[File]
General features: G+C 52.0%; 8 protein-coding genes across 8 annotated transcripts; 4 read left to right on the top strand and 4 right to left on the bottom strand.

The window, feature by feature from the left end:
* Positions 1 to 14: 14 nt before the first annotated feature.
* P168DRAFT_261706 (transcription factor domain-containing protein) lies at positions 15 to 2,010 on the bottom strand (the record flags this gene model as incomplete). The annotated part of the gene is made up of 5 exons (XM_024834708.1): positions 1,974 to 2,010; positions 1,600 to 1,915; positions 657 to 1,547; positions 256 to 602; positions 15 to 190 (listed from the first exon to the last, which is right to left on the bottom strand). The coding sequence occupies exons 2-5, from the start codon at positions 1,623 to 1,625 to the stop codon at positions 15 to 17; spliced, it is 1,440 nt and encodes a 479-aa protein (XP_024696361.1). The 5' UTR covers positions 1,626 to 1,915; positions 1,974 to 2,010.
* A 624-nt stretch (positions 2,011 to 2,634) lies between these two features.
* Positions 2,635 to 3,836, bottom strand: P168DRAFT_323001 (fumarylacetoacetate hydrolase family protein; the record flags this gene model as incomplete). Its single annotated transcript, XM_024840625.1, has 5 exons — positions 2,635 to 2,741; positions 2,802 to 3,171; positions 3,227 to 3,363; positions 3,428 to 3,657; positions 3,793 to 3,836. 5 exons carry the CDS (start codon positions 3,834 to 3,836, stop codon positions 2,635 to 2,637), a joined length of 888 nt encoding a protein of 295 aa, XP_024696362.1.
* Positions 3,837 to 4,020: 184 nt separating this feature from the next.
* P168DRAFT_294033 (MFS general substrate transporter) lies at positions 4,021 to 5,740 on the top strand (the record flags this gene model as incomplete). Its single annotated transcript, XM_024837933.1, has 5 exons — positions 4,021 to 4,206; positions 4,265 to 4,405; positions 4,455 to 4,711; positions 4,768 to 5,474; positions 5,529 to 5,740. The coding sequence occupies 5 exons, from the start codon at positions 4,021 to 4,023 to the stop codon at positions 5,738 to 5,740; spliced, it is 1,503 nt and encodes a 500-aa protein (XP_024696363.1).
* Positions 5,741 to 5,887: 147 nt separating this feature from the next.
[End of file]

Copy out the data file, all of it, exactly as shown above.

General features: G+C 52.0%; 8 protein-coding genes across 8 annotated transcripts; 4 read left to right on the top strand and 4 right to left on the bottom strand.

The window, feature by feature from the left end:
* Positions 1 to 14: 14 nt before the first annotated feature.
* P168DRAFT_261706 (transcription factor domain-containing protein) lies at positions 15 to 2,010 on the bottom strand (the record flags this gene model as incomplete). The annotated part of the gene is made up of 5 exons (XM_024834708.1): positions 1,974 to 2,010; positions 1,600 to 1,915; positions 657 to 1,547; positions 256 to 602; positions 15 to 190 (listed from the first exon to the last, which is right to left on the bottom strand). The coding sequence occupies exons 2-5, from the start codon at positions 1,623 to 1,625 to the stop codon at positions 15 to 17; spliced, it is 1,440 nt and encodes a 479-aa protein (XP_024696361.1). The 5' UTR covers positions 1,626 to 1,915; positions 1,974 to 2,010.
* A 624-nt stretch (positions 2,011 to 2,634) lies between these two features.
* Positions 2,635 to 3,836, bottom strand: P168DRAFT_323001 (fumarylacetoacetate hydrolase family protein; the record flags this gene model as incomplete). Its single annotated transcript, XM_024840625.1, has 5 exons — positions 2,635 to 2,741; positions 2,802 to 3,171; positions 3,227 to 3,363; positions 3,428 to 3,657; positions 3,793 to 3,836. 5 exons carry the CDS (start codon positions 3,834 to 3,836, stop codon positions 2,635 to 2,637), a joined length of 888 nt encoding a protein of 295 aa, XP_024696362.1.
* Positions 3,837 to 4,020: 184 nt separating this feature from the next.
* P168DRAFT_294033 (MFS general substrate transporter) lies at positions 4,021 to 5,740 on the top strand (the record flags this gene model as incomplete). Its single annotated transcript, XM_024837933.1, has 5 exons — positions 4,021 to 4,206; positions 4,265 to 4,405; positions 4,455 to 4,711; positions 4,768 to 5,474; positions 5,529 to 5,740. The coding sequence occupies 5 exons, from the start codon at positions 4,021 to 4,023 to the stop codon at positions 5,738 to 5,740; spliced, it is 1,503 nt and encodes a 500-aa protein (XP_024696363.1).
* Positions 5,741 to 5,887: 147 nt separating this feature from the next.